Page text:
On May 25, two of the President's most astute critics who write regularly on foreign affairs in widely-read venues took up the issue of his understanding of anti-Semitism in the Iranian regime. The Wall Street Journal's Bret Stephens published a column entitled "The Rational Ayatollah Hypothesis," in which he asked what self-interest drove a regime to deny the Holocaust or how it could "shore up its domestic legitimacy by preaching a state ideology that makes the country a global pariah?" He rightly pointed out that "the Jew-hatred of the Iranian regime is of the cosmic variety: Jews, or Zionists, [are] the agents of everything that is wrong in this world, from poverty and drug addiction to conflict and genocide. If Zionism is the root of evil, then anti-Zionism is the greatest good—a cause to which one might be prepared to sacrifice a great deal, up to and including one's own life." And Walter Russell Mead, an editor-at-large of the American Interest magazine, posted "Obama, Iran and Anti-Semitism," in which he wrote:
There are many forms of prejudice and bigotry, and they are all twisted and ugly, but Jew hatred may well be the most damaging to the hater's ability to understand the world. Jew hatred takes the form of a belief that conspiratorial groups of super-empowered Jews run the world in secret, cleverly manipulating the news media and the intelligentsia to hide the truth of their control. Someone who really believes this isn't just a heart-blighted ignorant boor; someone who believes this, lives in a house of mirrors, incapable of understanding the way the world actually works.
For Stephens, Mead, and historically informed contemporary observers, the radical anti-Semitism that lies at the core of the Iranian regime is not primarily or only a prejudice or, to use the more common term, a kind of racism that rests on distorted and false pejorative views of Jews. Rather, the ayatollahs' anti-Semitism is of the radical sort that in the past led both to an absurdly irrational yet deadly misunderstanding of world realities and to the Holocaust. It is an anti-Semitism that, in Saul Friedlander's terms, produced the era of extermination following an era of persecution. The views the President offered to Jeffrey Goldberg indicate either that he does not understand the nature of radical anti-Semitism, or does not believe that the ayatollahs are sincere in what they have written and said since Khomeini's exile writings in the 1970s and the assertions that he and his and his successors have repeated since coming to power in 1979. He appears to assume a moderation and pragmatism in Tehran that is belied both by that regime's core beliefs and its actions.
The policy implications of these differing understandings of Iran's anti-Semitism are profound. If anti-Semitism is a form or prejudice and an organizing tool that allows for the kind of rationality we have witnessed in other nuclear powers such as the Soviet Union and China, then a policy of containment and deterrence of a nuclear Iran makes a certain sense. Michael Doran has made a cogent argument that this is, in fact, the policy that the Obama administration is pursuing. If, on the other hand, the anti-Semitism of the Iranian regime shares the qualities of irrationality that we historians of the Holocaust have documented in Nazi Germany, then a policy of prevention or preemption is essential because nothing could be worse than an Iran with nuclear weapons. As I have written before this is not a matter of a left and right. It is matter of how seriously one takes the Iranians at their word and how one assesses the connection between ideology and policy in this instance.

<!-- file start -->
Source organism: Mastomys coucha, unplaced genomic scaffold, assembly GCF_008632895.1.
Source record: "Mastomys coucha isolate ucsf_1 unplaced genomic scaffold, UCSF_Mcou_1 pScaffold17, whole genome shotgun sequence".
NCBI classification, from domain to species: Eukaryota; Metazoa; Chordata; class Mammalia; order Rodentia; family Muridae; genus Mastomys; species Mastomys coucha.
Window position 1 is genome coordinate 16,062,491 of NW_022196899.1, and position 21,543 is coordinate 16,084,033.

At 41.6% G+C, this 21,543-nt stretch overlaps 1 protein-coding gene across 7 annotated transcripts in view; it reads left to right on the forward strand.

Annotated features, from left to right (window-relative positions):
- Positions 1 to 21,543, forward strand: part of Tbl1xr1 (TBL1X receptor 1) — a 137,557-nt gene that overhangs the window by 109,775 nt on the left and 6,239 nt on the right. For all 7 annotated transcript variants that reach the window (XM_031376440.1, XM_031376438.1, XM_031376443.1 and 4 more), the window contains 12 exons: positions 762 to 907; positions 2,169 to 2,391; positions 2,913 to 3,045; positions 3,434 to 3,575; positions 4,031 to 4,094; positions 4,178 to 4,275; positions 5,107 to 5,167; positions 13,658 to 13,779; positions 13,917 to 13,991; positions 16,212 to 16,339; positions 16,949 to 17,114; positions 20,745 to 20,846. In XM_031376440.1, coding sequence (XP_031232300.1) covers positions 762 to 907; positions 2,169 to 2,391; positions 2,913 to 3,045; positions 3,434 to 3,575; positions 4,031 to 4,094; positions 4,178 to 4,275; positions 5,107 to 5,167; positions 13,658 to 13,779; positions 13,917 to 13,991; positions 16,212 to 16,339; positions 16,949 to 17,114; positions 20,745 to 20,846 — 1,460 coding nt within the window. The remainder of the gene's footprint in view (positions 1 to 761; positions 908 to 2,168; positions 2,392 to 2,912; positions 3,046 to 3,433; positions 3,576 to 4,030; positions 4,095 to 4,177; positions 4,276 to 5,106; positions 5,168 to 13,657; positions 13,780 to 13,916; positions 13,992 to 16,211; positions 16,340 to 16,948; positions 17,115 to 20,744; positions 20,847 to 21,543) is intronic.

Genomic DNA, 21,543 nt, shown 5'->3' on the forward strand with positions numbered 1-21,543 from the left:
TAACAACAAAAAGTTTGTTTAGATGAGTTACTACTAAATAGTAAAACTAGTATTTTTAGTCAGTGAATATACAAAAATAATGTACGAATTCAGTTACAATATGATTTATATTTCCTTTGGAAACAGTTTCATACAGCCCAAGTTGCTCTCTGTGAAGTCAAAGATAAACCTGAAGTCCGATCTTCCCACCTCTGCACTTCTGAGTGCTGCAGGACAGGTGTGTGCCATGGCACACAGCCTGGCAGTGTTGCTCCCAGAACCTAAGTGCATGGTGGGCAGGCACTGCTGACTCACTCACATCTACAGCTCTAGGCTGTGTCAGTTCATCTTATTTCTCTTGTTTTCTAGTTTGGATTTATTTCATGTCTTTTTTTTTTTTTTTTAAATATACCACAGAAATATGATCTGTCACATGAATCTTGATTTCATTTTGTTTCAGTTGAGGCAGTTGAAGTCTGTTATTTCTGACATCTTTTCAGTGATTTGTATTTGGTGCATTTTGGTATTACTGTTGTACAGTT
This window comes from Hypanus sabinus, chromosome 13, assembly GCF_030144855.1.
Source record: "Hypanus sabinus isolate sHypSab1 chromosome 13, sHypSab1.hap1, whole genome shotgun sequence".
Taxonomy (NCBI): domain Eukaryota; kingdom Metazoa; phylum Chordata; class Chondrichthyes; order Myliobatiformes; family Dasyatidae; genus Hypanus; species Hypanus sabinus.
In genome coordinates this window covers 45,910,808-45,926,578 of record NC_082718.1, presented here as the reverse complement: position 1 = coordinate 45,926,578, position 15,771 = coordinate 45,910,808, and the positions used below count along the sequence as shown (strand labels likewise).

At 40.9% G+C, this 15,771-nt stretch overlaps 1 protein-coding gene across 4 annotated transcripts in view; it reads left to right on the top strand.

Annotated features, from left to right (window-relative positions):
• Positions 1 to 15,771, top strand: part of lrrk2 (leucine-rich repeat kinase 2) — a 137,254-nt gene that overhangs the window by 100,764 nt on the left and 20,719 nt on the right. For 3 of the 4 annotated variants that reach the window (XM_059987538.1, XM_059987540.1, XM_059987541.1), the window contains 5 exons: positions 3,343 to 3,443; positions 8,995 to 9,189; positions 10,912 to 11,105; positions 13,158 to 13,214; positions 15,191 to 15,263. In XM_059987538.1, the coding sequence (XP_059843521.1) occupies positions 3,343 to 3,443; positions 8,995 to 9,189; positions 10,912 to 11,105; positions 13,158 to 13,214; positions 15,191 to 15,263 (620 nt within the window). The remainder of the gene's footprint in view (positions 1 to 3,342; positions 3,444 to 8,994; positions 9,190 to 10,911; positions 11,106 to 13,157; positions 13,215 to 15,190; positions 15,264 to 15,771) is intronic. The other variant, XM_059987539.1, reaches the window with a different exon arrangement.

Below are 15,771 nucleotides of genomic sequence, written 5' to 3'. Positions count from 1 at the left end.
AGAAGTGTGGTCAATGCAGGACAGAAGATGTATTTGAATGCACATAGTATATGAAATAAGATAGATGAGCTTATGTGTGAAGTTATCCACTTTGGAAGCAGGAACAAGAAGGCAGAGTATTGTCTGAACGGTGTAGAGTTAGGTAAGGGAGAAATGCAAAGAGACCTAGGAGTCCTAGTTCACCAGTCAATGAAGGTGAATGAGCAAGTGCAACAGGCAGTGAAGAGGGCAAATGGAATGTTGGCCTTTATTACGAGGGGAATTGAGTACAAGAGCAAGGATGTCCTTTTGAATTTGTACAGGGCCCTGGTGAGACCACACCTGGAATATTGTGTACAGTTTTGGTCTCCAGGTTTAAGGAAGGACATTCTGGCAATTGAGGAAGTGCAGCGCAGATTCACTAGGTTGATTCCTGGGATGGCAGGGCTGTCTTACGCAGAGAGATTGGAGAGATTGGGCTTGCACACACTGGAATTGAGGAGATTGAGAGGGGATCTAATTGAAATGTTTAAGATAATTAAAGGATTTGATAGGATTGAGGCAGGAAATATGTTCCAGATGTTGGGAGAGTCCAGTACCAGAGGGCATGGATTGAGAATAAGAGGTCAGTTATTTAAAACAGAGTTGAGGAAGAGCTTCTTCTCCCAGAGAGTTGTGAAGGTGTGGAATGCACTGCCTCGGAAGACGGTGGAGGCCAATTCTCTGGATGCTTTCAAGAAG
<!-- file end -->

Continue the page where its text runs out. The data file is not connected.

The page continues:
Although President Obama's grasp of the history of anti-Semitism may be imperfect, his recent remarks signal an important shift in Washington: At last, the discussion of the nature and meaning of radical anti-Semitism has moved from the world of scholarship into the public debate about US foreign policy. The Iranian leaders may still insist on conditions that are so untenable that the President will be unable to present a deal to Congress by June 30th. If a deal does emerge, Congress will then have thirty days to examine and debate the agreement. Should that occur, I hope that the members of Congress will raise the issue of Iran's anti-Semitism not only as a form of prejudice but as a fundamentally irrational world view that is incompatible with a system of containment and deterrence. In preparation for that debate, the various members of the foreign policy scene in and out of government, in the think tanks and in the media, would be well advised to spend these early summer weeks reading the books and essays that we historians have written about the longest hatred as well as the above mentioned essays by journalists and policy analysts in order to gain an accurate understanding of its current manifestation in Teheran.
Jeffrey Herf is a professor of History at the University of Maryland-College Park and a fellow at the Middle East Forum. His recent works include: Nazi Propaganda for the Arab World (2009) and The Jewish Enemy: Nazi Propaganda during World War II and the Holocaust (2006).